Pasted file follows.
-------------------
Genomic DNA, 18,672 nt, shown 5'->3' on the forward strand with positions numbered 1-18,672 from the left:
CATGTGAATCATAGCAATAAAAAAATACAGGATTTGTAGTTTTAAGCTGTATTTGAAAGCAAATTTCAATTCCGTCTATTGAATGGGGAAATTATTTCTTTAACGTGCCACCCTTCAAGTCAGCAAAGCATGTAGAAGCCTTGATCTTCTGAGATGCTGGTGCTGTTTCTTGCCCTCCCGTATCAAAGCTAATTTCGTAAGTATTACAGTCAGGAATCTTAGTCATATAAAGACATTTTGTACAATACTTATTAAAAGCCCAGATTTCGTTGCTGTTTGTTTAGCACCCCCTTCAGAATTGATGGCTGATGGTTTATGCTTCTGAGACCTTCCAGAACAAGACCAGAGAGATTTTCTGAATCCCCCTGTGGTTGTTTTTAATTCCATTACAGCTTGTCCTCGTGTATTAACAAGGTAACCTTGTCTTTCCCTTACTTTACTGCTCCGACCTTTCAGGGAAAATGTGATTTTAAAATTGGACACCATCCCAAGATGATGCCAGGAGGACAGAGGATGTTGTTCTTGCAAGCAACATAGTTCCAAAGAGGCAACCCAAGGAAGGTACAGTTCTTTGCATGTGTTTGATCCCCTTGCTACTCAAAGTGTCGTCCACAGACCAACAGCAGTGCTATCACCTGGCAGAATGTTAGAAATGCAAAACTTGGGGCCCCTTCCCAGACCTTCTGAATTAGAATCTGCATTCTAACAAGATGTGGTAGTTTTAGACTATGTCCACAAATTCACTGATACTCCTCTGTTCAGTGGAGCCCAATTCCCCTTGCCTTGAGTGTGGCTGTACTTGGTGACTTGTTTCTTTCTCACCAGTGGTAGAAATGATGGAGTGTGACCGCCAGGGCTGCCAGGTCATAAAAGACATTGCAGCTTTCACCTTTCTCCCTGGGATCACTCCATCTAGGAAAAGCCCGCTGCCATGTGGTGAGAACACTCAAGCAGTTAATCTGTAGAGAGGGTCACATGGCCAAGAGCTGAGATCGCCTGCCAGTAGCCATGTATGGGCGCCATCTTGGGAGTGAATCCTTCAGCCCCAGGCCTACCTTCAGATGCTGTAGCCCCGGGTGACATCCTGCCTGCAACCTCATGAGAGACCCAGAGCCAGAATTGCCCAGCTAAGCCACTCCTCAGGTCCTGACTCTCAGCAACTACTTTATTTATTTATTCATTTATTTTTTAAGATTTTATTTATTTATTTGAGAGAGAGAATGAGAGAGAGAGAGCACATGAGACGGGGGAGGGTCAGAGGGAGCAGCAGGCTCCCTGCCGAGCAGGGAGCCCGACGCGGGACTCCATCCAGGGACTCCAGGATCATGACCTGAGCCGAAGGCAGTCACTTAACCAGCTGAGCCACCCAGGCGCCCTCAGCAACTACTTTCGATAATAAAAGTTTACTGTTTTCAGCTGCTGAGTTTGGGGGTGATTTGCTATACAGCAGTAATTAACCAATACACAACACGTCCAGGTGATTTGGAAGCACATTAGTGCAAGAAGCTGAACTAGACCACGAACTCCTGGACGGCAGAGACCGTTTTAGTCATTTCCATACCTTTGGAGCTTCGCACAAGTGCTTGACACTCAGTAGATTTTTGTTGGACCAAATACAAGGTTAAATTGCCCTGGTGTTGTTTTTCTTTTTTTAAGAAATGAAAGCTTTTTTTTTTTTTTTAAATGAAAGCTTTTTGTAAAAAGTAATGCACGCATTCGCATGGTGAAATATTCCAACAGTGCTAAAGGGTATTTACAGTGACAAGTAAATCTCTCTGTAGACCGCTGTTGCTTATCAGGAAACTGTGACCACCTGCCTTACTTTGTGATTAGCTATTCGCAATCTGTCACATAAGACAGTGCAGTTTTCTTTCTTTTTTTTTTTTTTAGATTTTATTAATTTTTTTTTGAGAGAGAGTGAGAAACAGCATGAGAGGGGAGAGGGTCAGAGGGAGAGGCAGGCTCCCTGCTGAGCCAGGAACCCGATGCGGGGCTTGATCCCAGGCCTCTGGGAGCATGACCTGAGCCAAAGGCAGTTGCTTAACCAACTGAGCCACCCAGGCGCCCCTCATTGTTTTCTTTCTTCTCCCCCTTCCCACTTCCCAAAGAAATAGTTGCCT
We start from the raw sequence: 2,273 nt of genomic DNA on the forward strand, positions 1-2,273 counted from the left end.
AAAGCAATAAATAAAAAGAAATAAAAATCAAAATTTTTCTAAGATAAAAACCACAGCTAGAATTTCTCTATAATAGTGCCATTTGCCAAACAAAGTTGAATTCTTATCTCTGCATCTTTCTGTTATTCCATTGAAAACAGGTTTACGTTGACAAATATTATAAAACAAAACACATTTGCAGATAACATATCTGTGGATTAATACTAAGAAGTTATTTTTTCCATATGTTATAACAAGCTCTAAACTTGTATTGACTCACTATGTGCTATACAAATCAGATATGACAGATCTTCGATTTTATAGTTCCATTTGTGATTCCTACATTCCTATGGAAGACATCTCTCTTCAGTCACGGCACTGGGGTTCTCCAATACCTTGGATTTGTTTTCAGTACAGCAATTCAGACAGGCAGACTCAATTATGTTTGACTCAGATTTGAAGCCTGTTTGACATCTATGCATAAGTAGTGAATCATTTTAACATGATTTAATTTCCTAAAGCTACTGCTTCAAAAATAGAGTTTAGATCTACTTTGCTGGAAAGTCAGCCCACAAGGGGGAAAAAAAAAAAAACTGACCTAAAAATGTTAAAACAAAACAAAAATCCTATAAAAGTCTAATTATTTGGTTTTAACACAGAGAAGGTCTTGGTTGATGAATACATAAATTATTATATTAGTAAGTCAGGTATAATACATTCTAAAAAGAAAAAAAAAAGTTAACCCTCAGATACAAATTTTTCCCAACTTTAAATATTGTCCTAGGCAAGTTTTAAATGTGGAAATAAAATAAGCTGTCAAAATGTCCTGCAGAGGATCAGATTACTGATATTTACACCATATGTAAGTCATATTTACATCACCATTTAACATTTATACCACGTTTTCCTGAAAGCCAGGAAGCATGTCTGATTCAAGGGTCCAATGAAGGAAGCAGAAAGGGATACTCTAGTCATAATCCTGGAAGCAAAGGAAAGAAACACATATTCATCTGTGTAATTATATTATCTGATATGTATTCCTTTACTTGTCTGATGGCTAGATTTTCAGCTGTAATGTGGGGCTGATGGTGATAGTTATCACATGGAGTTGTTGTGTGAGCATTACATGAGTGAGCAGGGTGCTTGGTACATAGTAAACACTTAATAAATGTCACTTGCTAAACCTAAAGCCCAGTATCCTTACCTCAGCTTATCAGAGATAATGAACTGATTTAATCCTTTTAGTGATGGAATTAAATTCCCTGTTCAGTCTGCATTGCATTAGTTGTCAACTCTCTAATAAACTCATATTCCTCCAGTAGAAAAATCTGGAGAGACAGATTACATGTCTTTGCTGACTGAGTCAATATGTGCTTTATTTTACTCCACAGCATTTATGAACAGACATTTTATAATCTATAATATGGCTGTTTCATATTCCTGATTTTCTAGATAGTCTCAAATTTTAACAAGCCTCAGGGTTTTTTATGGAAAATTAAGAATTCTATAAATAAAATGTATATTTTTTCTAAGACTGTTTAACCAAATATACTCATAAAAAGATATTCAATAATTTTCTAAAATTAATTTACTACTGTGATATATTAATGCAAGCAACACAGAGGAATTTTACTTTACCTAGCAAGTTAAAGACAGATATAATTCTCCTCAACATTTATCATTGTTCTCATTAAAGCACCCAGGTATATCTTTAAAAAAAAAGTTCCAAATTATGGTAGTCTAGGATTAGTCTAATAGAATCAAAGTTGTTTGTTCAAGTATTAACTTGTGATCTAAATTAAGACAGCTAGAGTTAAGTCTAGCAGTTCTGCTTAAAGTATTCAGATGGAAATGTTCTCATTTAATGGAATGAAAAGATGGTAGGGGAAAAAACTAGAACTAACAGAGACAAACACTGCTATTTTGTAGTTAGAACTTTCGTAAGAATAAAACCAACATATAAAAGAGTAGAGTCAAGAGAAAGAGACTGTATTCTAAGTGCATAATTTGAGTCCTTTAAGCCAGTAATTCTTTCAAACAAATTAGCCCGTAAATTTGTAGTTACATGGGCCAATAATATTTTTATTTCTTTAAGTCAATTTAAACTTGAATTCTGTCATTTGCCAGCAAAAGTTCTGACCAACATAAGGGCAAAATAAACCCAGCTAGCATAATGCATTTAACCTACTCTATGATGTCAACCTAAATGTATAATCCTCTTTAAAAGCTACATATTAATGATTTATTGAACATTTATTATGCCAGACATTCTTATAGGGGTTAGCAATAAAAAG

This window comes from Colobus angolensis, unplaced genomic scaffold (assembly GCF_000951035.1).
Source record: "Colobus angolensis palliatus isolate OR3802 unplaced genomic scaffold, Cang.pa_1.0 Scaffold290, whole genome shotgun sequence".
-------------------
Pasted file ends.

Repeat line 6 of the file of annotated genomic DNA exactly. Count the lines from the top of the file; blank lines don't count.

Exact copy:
Source record: "Colobus angolensis palliatus isolate OR3802 unplaced genomic scaffold, Cang.pa_1.0 Scaffold290, whole genome shotgun sequence".